Standing on the precipice, 39 in a few days time. Next stop. 40. Life seems to be passing quickly, like the tube trains hurtling by my window. It barely seems moments since I left home at 18, yet now I’m surging head long towards mid life.
Suddenly, I feel aware of it. What was once blurred and in the distance is now in sharp relief on the horizon.
Silver strands of hair gleam like morning frost in a thatch of honey brown; clues that that the autumn of life is approaching. Wearied from having children in my later years I am not as vigilant as I once was in disguising the evident signs of age. My colouring is changing too, my skin a lighter shade of pale than it once was. Slowly, in the tiniest increments, I am changing, day by day. Creeping towards invisibility.
My face, with skin once plump and smooth, now shows lines and creases that cannot be blamed on pillows. Collagen infused face creams go some way to fill the gap, yet there is a limit to their problem solving abilities. The dark circles underneath my eyes show the strain of four and a half years of broken sleep. I look at my reflection in the mirror and I find it hard to accept the attrition I see before me. Mirrors have become a catalyst, drilling deeper than the surface of my skin. Frequently these days I find myself in a spiral of self doubt. Where is the young, vibrant woman I once was? Who am I now?
In the past five years, life has changed completely. Two small people are now dependent on me for their happiness and well being. Lie in’s are a distant memory, I can’t remember the last time I was up all night was to party; these days it’s merely to return my night visitors to their own beds.
Weekends are spent attending 5 year old birthday parties by day and 40th parties by night. In some ways, they are not dissimilar. The common thread, I’ve noticed, that girls like to get very dressed up. Princesses are not so different, at 5 or at 40. Most forty year old women with young children don’t get out much, a party, with canapes and champagne (paid for by someone else) is an excuse to don sparkles and heels, forget the mummy jeans with the elasticated waistband and to feel like the belle of the ball for an evening.
At a few of the parties I have been to, there have been speeches; a few poignant words, reflecting on life’s journey to date. Forty seems to be a time when people hold a mirror up to their life, reflect, evaluate. Measure milestones, achievements, career success, worth and wealth.
For every celebratory smile that is genuine, there are others that mask sadness or disappointment. I look around and I see; single friends who never dreamt they would be on their own, friends whose marriages are struggling under the strain of money worries, stressful jobs, ill children, or just coping with the roller coaster journey that is life with small children. Friends struggling to conceive post 40; battling with the barren winter of infertility in later life, undergoing multiple rounds of IVF and the tsunami of emotions that come with it. Worst of all, the injustice of incurable disease; the hovering black cloud of impending loss. I am struck by the randomness of it all; that life is like the rolling of a die.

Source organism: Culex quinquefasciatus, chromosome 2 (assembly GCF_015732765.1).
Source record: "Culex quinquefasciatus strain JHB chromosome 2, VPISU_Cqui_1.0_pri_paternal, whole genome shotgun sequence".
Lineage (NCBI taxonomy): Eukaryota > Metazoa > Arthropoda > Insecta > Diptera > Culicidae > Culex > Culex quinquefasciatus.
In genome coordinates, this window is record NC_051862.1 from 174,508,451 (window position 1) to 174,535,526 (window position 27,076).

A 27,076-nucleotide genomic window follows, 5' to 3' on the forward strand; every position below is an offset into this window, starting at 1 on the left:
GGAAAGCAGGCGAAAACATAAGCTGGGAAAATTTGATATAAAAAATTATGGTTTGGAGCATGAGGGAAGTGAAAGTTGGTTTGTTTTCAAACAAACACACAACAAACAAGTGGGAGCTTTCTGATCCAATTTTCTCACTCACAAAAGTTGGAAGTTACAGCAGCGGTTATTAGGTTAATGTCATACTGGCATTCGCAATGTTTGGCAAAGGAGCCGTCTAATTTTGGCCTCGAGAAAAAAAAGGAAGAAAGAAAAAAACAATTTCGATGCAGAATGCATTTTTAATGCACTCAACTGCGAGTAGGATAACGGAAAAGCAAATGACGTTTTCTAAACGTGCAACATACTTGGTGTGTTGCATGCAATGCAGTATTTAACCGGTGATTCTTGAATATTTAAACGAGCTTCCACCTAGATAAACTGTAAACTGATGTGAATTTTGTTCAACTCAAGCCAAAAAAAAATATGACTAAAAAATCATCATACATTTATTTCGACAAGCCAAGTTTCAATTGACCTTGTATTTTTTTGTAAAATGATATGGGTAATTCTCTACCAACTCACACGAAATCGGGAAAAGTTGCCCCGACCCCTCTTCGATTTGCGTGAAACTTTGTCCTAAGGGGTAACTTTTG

There’s no denying it. Sometime between 35 and 40, I became a proper grown up. Knuckled down to the serious business of life. Became responsible. Two young people to look after, bills to pay, a roof to (renovate), a mortgage, a marriage, all of which need care and consideration, the investment of time and energy. I am now a world away from the halcyon days of eighteen. And sometimes I find, being a grown up is harder than it looks.
My friends and I slide along the timeline of life together, some of us faring better than others. Facebook photos tell only half a story, the real picture is painted over wine (or tea and cake). Sharing other people’s pain isn’t easy. Sometimes I wish I could step into a time machine for just a day or two, take them with me, that we could suspend reality and return to the carefree days of our twenties.
‘Forty is not old’, I tell myself, not even ‘middle aged’ in this world of ever increasing nonagenarians. I still feel ‘young’. My hopes, my dreams are as alive as they ever were. I’m like a clock; still keeping perfect time on the inside, but with a few scuff marks and the patina of wear on it’s outer. And occasionally, the responsibility of keeping everything and everyone ticking over does feel like a weighty pendulum.
The most recent fortieth birthday celebrations took us to a central London venue. With a ringmaster, circus acts, cocktails, in a bijou cabaret setting. I dragged some vintage sequins from the wardrobe, some heels, rescued my only lipstick from the bottom of my bag, forced myself to make the effort. The place was full of beautiful, young people. At midnight, plates were cleared and the huge communal table at the front of the restaurant became an elevated dance floor. I’d be lying if I said I didn’t have to be cajoled up onto the table top, yet the wine helped me find my rhythm. I was tipping towards the upper end of the age scale, but I think I pulled it off. And I had a great time. Felt fantastic. Dancing with friends I’ve known for years, people to treasure, who’ve been there through thick and thin and hopefully always will be.
We talked about it for the next week (or two); what fun we’d had. How good it was to forget the pressures of the day to day and live only in the moment - for that evening. We concluded we all felt better for it.
Life might feel serious sometimes, but a little light relief can go a long way. The best medicine for cold feet is dancing - especially if it’s on a table.